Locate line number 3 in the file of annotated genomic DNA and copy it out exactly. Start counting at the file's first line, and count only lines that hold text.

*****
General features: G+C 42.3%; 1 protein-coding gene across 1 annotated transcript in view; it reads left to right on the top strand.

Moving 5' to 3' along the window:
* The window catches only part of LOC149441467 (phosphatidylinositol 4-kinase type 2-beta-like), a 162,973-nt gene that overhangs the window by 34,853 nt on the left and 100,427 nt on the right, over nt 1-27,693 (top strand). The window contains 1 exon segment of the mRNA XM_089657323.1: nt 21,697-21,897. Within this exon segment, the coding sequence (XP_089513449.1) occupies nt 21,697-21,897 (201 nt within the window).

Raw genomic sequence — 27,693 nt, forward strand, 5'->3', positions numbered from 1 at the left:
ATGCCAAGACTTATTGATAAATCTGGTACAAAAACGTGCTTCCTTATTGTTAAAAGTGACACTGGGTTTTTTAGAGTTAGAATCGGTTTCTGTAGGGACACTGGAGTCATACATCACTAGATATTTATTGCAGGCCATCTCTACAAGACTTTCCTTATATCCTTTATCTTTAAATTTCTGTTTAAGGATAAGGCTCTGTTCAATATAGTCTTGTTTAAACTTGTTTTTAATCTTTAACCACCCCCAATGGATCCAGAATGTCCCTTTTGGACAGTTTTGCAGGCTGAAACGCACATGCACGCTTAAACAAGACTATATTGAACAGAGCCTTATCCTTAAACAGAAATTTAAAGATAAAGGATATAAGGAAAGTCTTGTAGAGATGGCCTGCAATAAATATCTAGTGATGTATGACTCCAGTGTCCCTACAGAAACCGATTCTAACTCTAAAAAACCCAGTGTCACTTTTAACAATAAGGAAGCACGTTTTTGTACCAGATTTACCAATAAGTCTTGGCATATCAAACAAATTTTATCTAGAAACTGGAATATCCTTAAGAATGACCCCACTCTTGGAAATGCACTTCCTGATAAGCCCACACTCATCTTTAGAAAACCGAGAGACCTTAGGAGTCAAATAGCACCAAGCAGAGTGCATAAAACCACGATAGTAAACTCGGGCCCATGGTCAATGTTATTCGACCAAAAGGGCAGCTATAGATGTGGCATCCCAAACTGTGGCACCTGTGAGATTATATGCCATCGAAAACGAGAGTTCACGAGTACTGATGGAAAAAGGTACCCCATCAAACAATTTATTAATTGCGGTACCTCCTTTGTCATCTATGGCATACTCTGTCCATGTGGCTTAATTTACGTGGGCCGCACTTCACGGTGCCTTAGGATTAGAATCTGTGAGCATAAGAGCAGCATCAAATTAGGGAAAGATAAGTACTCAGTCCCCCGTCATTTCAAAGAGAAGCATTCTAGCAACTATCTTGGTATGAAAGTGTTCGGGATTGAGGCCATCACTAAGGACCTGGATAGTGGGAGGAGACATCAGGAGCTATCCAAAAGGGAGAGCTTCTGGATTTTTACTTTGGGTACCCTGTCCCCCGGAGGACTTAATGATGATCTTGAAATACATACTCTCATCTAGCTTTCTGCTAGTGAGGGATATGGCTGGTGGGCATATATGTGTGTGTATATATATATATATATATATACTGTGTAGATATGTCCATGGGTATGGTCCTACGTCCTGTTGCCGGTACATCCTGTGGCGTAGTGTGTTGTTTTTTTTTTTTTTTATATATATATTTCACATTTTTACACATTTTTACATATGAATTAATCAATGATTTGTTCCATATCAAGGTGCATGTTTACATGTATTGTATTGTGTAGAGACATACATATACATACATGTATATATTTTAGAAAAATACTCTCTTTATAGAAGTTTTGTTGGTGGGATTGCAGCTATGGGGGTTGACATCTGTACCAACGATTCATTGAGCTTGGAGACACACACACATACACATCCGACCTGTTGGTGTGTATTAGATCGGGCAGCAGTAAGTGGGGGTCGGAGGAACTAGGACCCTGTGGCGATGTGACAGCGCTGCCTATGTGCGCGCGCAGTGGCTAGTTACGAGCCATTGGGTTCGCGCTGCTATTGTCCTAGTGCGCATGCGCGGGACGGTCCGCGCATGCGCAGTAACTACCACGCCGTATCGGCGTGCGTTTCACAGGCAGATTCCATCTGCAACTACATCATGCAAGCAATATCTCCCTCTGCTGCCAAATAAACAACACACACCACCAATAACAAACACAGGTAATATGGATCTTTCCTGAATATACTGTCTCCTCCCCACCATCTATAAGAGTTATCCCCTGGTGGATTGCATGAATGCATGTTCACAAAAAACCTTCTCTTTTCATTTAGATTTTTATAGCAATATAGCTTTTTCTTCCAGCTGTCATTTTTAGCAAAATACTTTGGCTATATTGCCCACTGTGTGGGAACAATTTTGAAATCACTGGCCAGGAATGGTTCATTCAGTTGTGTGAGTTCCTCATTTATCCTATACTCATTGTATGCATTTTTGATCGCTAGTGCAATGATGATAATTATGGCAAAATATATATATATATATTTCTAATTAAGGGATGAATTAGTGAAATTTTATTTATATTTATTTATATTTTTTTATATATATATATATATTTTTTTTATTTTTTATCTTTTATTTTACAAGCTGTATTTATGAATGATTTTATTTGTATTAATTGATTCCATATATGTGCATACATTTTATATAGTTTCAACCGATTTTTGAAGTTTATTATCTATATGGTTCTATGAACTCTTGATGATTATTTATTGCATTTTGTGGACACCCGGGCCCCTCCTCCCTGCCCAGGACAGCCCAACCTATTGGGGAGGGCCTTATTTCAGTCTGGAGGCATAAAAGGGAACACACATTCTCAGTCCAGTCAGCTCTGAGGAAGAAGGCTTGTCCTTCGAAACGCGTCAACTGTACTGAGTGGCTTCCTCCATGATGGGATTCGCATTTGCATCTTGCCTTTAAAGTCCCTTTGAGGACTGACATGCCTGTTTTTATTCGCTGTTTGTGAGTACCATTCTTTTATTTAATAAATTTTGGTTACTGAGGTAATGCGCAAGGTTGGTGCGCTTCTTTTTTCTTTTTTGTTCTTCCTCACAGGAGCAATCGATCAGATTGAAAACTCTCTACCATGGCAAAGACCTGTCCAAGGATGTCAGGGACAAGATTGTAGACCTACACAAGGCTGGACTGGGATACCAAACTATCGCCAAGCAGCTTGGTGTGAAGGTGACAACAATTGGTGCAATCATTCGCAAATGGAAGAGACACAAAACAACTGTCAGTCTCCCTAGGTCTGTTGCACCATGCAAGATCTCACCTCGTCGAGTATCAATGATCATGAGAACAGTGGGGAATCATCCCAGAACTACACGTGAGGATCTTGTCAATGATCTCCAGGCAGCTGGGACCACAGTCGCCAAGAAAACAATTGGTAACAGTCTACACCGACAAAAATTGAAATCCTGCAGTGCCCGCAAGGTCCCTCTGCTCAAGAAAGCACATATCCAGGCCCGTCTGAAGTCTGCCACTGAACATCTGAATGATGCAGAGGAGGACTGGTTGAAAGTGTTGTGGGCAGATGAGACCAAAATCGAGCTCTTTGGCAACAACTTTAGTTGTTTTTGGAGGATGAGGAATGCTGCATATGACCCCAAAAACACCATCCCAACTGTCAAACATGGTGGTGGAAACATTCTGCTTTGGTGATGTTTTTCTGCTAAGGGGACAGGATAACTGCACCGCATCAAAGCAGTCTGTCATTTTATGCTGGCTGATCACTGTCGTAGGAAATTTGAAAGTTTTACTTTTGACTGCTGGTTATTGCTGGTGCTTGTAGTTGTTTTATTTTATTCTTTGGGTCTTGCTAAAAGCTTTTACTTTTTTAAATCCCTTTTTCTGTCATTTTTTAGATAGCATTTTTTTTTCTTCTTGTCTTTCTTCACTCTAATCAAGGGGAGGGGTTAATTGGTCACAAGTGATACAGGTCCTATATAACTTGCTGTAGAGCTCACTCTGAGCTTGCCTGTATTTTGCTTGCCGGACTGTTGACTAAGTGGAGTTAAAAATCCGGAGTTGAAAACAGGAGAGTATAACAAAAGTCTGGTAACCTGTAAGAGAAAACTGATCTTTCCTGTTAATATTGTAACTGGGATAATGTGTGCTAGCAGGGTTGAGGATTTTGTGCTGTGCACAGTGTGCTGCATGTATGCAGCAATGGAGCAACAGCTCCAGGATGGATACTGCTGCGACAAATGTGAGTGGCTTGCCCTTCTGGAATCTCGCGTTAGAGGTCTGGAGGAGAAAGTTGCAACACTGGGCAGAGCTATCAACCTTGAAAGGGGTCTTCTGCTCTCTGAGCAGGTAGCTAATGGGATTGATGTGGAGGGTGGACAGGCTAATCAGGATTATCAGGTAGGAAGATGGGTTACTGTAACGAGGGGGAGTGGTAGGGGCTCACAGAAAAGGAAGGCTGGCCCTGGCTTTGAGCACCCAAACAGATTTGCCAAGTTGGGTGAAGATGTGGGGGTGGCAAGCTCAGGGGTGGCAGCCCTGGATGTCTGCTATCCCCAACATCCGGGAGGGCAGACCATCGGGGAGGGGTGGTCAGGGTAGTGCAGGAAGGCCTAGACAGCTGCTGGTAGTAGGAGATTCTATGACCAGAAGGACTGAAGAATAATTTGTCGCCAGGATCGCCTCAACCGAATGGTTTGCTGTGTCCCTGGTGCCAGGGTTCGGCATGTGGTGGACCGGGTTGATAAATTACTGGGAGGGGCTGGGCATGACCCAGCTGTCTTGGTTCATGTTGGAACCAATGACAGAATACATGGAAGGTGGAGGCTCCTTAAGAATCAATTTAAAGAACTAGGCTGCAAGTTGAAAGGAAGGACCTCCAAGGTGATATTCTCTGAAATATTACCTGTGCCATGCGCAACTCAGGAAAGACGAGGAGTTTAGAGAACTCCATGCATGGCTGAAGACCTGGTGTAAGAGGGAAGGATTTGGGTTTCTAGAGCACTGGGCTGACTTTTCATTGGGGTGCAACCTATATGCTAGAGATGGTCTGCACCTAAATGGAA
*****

* The window catches only part of LOC149441467 (phosphatidylinositol 4-kinase type 2-beta-like), a 162,973-nt gene that overhangs the window by 34,853 nt on the left and 100,427 nt on the right, over nt 1-27,693 (top strand). The window contains 1 exon segment of the mRNA XM_089657323.1: nt 21,697-21,897. Within this exon segment, the coding sequence (XP_089513449.1) occupies nt 21,697-21,897 (201 nt within the window).